Monkey Moves is a movement-based card game designed to get you movin'! It's accessible to beginners and practiced athletes alike. Monkey Moves improves strength, balance, trust, coordination, flexibility, and social skills in groups of any size, with any mode of play.
Don't have a big group around all the time to play Monkey Moves with you? No worries. Play competitively with only two players!
It's you versus your partner! Begin with the same setup as the "CLASSIC". On my turn, I choose a level, draw a card, and *I* decide how to approach the execution of the move. My partner attempts the move with me, just as I instruct. If we get it, I keep the card! If it's a flop, it goes back in the deck. You and your partner can work as a team to determine whether the skill was a success! Take turns with your partner, playing until the deck runs out or you're both out of energy!
I love this version! Unlike the "CLASSIC" mode of gameplay, this mode lets you fully experience your partner's way of thinking. This little window into your partner's brain lets you conceive so many different approaches to moves- there's no way they will get stale! As we know, there is no one way to do a Monkey Move.
This mode of game play fosters an intimate atmosphere by grouping players in small teams to work through the challenges each card poses. Players must communicate and participate both socially and physically in order to win. Strengthens team bonds, trust, and social skills.
Separate the cards by number and place move-side down. Taking turns, each team chooses a card from a number pile; higher numbers are harder, but worth more points*! Do your best to mimic the pose of the monkeys on the card. If you and your partner can’t do the monkey move, the other pair can try to steal. Keep track of points as you go- the first pair to reach 12 points wins!
*Play competitively, or just for fun!
Separate into groups of 2 or 3 players per group. Play using the “Classic” rules (see above). In groups of 3 players, the player not involved in performing the move may act as a “spotter”, and help to facilitate the move. For every group of 6 players, you will need one deck of Monkey Moves cards.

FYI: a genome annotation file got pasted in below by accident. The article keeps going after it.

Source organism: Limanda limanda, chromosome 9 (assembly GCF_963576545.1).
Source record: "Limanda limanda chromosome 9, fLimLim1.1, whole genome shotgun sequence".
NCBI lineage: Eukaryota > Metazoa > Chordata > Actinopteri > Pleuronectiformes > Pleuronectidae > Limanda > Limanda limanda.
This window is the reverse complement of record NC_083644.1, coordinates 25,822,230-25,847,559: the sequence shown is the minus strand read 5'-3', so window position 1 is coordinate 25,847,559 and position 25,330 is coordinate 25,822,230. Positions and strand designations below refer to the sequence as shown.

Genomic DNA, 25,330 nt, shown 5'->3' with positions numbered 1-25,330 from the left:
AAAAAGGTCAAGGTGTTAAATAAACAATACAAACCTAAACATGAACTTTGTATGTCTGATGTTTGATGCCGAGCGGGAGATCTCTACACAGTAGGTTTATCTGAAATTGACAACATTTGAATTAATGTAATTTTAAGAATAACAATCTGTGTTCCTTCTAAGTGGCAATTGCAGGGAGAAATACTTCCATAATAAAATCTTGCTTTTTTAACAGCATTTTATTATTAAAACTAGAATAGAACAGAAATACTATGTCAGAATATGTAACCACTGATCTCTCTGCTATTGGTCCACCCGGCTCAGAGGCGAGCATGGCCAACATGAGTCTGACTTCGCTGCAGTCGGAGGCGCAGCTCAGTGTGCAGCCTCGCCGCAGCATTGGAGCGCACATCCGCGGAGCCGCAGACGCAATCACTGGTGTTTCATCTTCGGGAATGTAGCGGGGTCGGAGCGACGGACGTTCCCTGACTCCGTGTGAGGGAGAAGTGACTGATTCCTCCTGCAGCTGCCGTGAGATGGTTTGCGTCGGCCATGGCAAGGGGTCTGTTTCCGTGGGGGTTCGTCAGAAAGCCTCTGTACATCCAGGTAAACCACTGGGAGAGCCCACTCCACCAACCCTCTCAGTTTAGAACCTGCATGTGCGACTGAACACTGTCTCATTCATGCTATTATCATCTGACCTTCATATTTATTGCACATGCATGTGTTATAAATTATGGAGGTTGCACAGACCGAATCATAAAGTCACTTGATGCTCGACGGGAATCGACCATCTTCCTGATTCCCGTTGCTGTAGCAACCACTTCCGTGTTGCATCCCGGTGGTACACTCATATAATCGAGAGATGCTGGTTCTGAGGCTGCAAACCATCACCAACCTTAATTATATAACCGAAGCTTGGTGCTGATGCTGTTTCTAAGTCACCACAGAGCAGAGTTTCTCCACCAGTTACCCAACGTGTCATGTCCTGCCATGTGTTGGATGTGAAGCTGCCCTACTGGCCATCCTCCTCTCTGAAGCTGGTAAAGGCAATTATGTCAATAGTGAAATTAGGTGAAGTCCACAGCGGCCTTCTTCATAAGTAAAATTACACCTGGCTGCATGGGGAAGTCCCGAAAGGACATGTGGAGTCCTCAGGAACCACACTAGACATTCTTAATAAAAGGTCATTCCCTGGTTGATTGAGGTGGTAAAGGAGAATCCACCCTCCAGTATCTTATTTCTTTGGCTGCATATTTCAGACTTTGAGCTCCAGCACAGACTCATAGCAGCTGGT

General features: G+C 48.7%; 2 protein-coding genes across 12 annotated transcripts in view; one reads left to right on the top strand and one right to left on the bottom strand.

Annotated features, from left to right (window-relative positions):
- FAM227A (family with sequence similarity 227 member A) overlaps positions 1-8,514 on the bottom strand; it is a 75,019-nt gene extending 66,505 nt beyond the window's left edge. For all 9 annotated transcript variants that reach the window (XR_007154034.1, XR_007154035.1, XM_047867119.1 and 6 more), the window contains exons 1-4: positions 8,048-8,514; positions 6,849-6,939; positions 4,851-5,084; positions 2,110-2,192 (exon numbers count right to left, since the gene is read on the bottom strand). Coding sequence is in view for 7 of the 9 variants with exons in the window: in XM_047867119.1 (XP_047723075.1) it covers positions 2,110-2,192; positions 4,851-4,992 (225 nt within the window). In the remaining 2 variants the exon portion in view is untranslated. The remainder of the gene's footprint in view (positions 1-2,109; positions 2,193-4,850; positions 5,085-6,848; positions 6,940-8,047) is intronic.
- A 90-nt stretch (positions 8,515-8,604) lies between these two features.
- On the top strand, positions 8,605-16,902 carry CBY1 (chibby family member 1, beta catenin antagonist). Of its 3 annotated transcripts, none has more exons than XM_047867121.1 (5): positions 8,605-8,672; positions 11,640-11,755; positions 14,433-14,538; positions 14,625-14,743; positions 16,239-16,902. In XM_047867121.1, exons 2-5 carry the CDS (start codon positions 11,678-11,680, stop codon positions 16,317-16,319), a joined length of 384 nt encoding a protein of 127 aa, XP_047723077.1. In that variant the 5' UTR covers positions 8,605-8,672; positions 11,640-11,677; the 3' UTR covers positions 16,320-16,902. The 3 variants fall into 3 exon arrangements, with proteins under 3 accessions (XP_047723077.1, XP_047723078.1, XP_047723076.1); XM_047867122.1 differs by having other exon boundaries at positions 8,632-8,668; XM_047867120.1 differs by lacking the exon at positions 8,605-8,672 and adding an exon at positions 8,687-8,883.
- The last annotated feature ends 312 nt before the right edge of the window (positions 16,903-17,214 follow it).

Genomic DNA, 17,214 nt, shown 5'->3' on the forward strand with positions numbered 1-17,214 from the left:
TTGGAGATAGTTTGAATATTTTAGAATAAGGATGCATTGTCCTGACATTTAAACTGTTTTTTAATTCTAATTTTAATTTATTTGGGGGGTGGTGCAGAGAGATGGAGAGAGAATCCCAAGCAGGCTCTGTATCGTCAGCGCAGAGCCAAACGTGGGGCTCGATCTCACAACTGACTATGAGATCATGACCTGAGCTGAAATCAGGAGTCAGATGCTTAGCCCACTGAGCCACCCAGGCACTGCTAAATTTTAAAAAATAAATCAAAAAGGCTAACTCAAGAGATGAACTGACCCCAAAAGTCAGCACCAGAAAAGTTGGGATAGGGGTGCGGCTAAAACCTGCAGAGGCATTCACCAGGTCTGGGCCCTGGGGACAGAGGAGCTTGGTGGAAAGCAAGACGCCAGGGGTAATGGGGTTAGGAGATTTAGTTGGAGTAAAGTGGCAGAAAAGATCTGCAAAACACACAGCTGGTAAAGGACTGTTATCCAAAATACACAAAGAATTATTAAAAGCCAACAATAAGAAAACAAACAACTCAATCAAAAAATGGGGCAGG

This mode of game play incorporates the merits of individual partner interactions with the team dynamic of a large group. Players must communicate with their partner and take cues from pairs around them to win.
Divide the group into two teams. Form pairs within each team; if there is an odd number, have that player rotate in and act as a spotter when it is not their turn. Have the paired-off teams play on different sides of the center line. The facilitator pulls one card from the deck and shows it to the class. All pairs on both teams must try to execute the move simultaneously. The facilitator determines how many pairs successfully executed the move. The team with the most successful executions gets a point for “winning” that move. Move on to the next card with a new move, and continue until the end of class time.
To successfully execute more monkey moves than the opposing team. A successful execution entails mimicking the pose of the monkeys on the card with you and your monkey partner.
The first team to 12 points wins. After each turn, the team that successfully completed the move keeps the card. Pairs total the numbers on the back of their cards to calculate their score.
Prepare to play by warming up. Access a complete warm-up under the "warm-up" tab of the site.
Divide into teams of two. Separate the cards into three decks: 1, 2, and 3, according to the number on the back of each card. Place decks move-side down (number-side up) next to each other.
Choose a team of two to go first. The pair decides whether to attempt a monkey move from deck 1 (easy), 2 (medium), or 3 (hard). The pair takes the top card from the deck they chose, and must collaborate to attempt the move. If successful, the pair may keep the card. If unsuccessful, the opposing pair may steal. If the other team is unable to execute the move as well, the card is recycled.
The other team judges when a move has been successfully completed. Just remember, if you have high standards for the opposing team, they may have high standards for you.
If only two monkeys are around, play for fun! With no competition, players can try the moves in a casual environment. You can even try trading places in a move to see if it becomes harder or easier.
With more than four players, normal game rules apply. In this case, teams may attempt to steal consecutively in a clockwise fashion, or play simultaneously if the play area permits.